It doesn't take a lyric poet to wax on about the significance of funerals, so I won't try, but I will say the following:
Why do I often have a good time at funerals despite being sad? It's because a funeral feels mandatory, so people come. And you often get to see people you like whom you haven;t seen in a while. I caught up with a large number of people I would not have seen otherwise. I called other people out of the blue to see whether they had heard. We chatted. It was nice. But it feels wrong.
Two more things:
1. If a measure of success of your life is how many people show up (in an icestorm) to pay their respects, my former co-worker was a huge success. He was a big man, both in stature and personality. He had many friends. It took about 2.5 hours to get up to the receiving line. THe line of people waiting to pay their respects snaked out of the chapel, around the corner, down the hall, through the "family room" where they keep the snacks, back down the hall the other way, up the steps toward the offices and back down and to the front door. If the weather had been more agreeable, I'm sure the line owuld have snaked outside and down the block. They ran out of prayer cards and when I signed teh book, it had ten or fifteen pages completed already.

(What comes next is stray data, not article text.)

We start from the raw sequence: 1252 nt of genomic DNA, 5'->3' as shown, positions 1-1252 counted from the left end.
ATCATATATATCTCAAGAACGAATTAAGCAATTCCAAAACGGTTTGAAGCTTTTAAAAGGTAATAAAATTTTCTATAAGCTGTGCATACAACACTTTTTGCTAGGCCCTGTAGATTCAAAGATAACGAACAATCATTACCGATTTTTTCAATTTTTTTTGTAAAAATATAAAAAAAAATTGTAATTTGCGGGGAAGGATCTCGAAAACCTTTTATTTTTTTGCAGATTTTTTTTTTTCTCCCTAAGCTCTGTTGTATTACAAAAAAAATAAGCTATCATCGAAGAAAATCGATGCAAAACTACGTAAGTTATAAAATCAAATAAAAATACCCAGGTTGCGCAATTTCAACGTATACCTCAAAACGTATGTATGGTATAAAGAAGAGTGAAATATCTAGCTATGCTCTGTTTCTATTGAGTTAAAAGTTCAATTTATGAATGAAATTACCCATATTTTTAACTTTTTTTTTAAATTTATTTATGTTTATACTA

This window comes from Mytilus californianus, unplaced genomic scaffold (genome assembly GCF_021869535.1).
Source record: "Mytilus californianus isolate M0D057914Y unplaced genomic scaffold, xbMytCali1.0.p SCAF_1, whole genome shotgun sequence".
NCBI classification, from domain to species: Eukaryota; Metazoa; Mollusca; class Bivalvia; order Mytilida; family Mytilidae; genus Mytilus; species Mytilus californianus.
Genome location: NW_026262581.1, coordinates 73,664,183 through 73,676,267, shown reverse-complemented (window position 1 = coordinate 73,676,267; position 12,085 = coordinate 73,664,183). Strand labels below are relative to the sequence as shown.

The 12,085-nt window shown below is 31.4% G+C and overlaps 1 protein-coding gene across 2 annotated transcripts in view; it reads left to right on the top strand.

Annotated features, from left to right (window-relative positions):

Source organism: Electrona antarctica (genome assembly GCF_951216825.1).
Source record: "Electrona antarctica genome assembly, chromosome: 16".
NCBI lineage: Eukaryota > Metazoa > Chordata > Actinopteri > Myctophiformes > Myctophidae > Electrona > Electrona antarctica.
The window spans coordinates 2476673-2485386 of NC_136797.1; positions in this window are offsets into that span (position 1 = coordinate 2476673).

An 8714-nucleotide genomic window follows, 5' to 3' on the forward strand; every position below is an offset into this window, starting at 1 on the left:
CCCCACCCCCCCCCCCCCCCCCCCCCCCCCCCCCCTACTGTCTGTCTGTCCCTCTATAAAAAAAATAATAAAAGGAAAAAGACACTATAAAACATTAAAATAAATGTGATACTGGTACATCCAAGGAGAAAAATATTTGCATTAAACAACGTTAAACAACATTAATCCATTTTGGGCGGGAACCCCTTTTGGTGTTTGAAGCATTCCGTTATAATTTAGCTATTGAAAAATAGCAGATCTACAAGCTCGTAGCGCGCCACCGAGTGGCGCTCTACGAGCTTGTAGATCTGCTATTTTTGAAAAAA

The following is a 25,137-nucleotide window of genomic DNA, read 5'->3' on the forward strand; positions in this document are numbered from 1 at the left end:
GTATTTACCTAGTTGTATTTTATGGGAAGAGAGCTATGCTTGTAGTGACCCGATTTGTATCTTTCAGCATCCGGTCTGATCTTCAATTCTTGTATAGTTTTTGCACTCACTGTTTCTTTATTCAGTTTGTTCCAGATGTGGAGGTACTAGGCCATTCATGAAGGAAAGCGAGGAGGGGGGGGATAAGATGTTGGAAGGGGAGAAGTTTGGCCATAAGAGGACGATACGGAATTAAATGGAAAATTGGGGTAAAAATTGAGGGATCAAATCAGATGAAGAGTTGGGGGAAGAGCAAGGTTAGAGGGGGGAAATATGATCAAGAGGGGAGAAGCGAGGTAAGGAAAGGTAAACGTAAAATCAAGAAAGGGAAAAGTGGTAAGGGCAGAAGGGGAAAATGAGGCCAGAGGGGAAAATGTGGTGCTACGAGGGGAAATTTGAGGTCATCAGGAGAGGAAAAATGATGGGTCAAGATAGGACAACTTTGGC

2. When I die, if I have a headstone (which I will not as that is a huge waste of money), it will not read "Always Came Prepared for the 7:30 am Meeting" but it will read "Beloved Wife and Devoted Mother" and that is the way it should be. I went to the 7:30 am meeting today (in at work around 6:00), but come 4 pm, I scooted my way toward the exit pretty darn fast because Chuckles was eagerly awaiting my arrival at school (where he did not nap today). My priorities are in order.